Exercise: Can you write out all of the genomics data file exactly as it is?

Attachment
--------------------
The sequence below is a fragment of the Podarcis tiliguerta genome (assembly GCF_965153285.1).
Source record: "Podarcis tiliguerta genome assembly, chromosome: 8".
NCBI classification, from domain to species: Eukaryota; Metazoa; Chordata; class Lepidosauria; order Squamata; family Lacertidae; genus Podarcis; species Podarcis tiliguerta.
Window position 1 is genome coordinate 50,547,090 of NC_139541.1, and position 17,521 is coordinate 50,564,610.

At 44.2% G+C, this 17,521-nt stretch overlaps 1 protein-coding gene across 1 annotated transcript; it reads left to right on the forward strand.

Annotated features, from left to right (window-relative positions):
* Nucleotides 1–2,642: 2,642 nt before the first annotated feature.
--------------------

The sequence below is a fragment of the Podarcis tiliguerta genome (assembly GCF_965153285.1).
Source record: "Podarcis tiliguerta genome assembly, chromosome: 8".
NCBI classification, from domain to species: Eukaryota; Metazoa; Chordata; class Lepidosauria; order Squamata; family Lacertidae; genus Podarcis; species Podarcis tiliguerta.
Window position 1 is genome coordinate 50,547,090 of NC_139541.1, and position 17,521 is coordinate 50,564,610.

At 44.2% G+C, this 17,521-nt stretch overlaps 1 protein-coding gene across 1 annotated transcript; it reads left to right on the forward strand.

Annotated features, from left to right (window-relative positions):
* Nucleotides 1–2,642: 2,642 nt before the first annotated feature.